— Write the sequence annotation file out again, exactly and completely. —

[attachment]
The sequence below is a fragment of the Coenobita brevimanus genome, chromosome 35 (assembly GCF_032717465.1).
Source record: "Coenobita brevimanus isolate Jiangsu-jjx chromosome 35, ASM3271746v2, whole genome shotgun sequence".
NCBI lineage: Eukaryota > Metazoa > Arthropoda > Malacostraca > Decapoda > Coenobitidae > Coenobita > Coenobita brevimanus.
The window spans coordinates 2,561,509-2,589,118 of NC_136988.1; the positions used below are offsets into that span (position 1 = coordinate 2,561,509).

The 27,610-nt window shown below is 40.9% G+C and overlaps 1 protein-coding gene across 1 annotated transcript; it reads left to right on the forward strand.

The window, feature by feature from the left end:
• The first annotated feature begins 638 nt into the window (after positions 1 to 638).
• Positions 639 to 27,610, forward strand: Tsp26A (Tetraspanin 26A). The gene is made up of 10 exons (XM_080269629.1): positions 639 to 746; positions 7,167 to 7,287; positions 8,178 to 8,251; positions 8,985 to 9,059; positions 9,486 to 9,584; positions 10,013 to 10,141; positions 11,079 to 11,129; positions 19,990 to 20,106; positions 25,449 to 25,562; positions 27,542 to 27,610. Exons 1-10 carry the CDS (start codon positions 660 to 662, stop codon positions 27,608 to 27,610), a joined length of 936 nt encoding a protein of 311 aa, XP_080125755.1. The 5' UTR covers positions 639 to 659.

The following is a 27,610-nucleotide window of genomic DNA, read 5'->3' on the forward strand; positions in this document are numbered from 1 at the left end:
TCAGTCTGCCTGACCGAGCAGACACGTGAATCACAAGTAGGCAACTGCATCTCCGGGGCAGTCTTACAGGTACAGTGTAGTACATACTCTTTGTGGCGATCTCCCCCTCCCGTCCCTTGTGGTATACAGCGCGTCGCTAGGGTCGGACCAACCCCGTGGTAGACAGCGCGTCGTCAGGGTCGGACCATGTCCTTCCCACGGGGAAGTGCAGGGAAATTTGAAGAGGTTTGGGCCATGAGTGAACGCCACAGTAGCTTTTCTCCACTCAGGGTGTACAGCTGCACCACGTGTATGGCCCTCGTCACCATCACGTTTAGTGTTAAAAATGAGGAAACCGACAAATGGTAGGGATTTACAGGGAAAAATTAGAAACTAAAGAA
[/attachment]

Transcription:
The sequence below is a fragment of the Coenobita brevimanus genome, chromosome 35 (assembly GCF_032717465.1).
Source record: "Coenobita brevimanus isolate Jiangsu-jjx chromosome 35, ASM3271746v2, whole genome shotgun sequence".
NCBI lineage: Eukaryota > Metazoa > Arthropoda > Malacostraca > Decapoda > Coenobitidae > Coenobita > Coenobita brevimanus.
The window spans coordinates 2,561,509-2,589,118 of NC_136988.1; the positions used below are offsets into that span (position 1 = coordinate 2,561,509).

The 27,610-nt window shown below is 40.9% G+C and overlaps 1 protein-coding gene across 1 annotated transcript; it reads left to right on the forward strand.

The window, feature by feature from the left end:
• The first annotated feature begins 638 nt into the window (after positions 1 to 638).
• Positions 639 to 27,610, forward strand: Tsp26A (Tetraspanin 26A). The gene is made up of 10 exons (XM_080269629.1): positions 639 to 746; positions 7,167 to 7,287; positions 8,178 to 8,251; positions 8,985 to 9,059; positions 9,486 to 9,584; positions 10,013 to 10,141; positions 11,079 to 11,129; positions 19,990 to 20,106; positions 25,449 to 25,562; positions 27,542 to 27,610. Exons 1-10 carry the CDS (start codon positions 660 to 662, stop codon positions 27,608 to 27,610), a joined length of 936 nt encoding a protein of 311 aa, XP_080125755.1. The 5' UTR covers positions 639 to 659.

The following is a 27,610-nucleotide window of genomic DNA, read 5'->3' on the forward strand; positions in this document are numbered from 1 at the left end:
TCAGTCTGCCTGACCGAGCAGACACGTGAATCACAAGTAGGCAACTGCATCTCCGGGGCAGTCTTACAGGTACAGTGTAGTACATACTCTTTGTGGCGATCTCCCCCTCCCGTCCCTTGTGGTATACAGCGCGTCGCTAGGGTCGGACCAACCCCGTGGTAGACAGCGCGTCGTCAGGGTCGGACCATGTCCTTCCCACGGGGAAGTGCAGGGAAATTTGAAGAGGTTTGGGCCATGAGTGAACGCCACAGTAGCTTTTCTCCACTCAGGGTGTACAGCTGCACCACGTGTATGGCCCTCGTCACCATCACGTTTAGTGTTAAAAATGAGGAAACCGACAAATGGTAGGGATTTACAGGGAAAAATTAGAAACTAAAGAA